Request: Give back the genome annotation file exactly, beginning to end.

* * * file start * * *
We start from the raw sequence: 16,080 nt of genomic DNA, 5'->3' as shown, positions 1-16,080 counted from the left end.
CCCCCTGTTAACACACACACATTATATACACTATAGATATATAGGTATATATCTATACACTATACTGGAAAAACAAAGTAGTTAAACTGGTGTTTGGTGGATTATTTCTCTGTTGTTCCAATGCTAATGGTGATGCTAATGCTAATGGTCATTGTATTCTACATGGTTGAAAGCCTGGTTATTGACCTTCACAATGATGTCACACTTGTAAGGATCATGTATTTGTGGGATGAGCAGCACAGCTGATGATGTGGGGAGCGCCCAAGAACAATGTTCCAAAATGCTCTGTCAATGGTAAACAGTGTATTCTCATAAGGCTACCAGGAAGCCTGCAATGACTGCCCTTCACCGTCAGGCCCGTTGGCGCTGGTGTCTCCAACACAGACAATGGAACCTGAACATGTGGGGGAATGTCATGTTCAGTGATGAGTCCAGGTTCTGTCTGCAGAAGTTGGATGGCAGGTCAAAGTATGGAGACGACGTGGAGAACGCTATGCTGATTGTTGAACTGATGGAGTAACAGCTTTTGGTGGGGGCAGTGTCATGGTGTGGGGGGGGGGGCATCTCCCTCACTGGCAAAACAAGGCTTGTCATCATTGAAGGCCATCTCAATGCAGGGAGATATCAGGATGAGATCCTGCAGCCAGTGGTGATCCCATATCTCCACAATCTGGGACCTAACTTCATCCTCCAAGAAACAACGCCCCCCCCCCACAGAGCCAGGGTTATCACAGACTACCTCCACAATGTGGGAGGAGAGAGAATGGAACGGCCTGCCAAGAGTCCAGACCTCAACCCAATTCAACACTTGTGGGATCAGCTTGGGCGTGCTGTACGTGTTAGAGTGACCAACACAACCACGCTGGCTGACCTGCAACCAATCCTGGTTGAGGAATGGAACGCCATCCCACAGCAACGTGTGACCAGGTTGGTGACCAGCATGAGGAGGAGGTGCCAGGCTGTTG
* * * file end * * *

We start from the raw sequence: 16,080 nt of genomic DNA, 5'->3' as shown, positions 1-16,080 counted from the left end.
CCCCCTGTTAACACACACACATTATATACACTATAGATATATAGGTATATATCTATACACTATACTGGAAAAACAAAGTAGTTAAACTGGTGTTTGGTGGATTATTTCTCTGTTGTTCCAATGCTAATGGTGATGCTAATGCTAATGGTCATTGTATTCTACATGGTTGAAAGCCTGGTTATTGACCTTCACAATGATGTCACACTTGTAAGGATCATGTATTTGTGGGATGAGCAGCACAGCTGATGATGTGGGGAGCGCCCAAGAACAATGTTCCAAAATGCTCTGTCAATGGTAAACAGTGTATTCTCATAAGGCTACCAGGAAGCCTGCAATGACTGCCCTTCACCGTCAGGCCCGTTGGCGCTGGTGTCTCCAACACAGACAATGGAACCTGAACATGTGGGGGAATGTCATGTTCAGTGATGAGTCCAGGTTCTGTCTGCAGAAGTTGGATGGCAGGTCAAAGTATGGAGACGACGTGGAGAACGCTATGCTGATTGTTGAACTGATGGAGTAACAGCTTTTGGTGGGGGCAGTGTCATGGTGTGGGGGGGGGGGCATCTCCCTCACTGGCAAAACAAGGCTTGTCATCATTGAAGGCCATCTCAATGCAGGGAGATATCAGGATGAGATCCTGCAGCCAGTGGTGATCCCATATCTCCACAATCTGGGACCTAACTTCATCCTCCAAGAAACAACGCCCCCCCCCCACAGAGCCAGGGTTATCACAGACTACCTCCACAATGTGGGAGGAGAGAGAATGGAACGGCCTGCCAAGAGTCCAGACCTCAACCCAATTCAACACTTGTGGGATCAGCTTGGGCGTGCTGTACGTGTTAGAGTGACCAACACAACCACGCTGGCTGACCTGCAACCAATCCTGGTTGAGGAATGGAACGCCATCCCACAGCAACGTGTGACCAGGTTGGTGACCAGCATGAGGAGGAGGTGCCAGGCTGTTG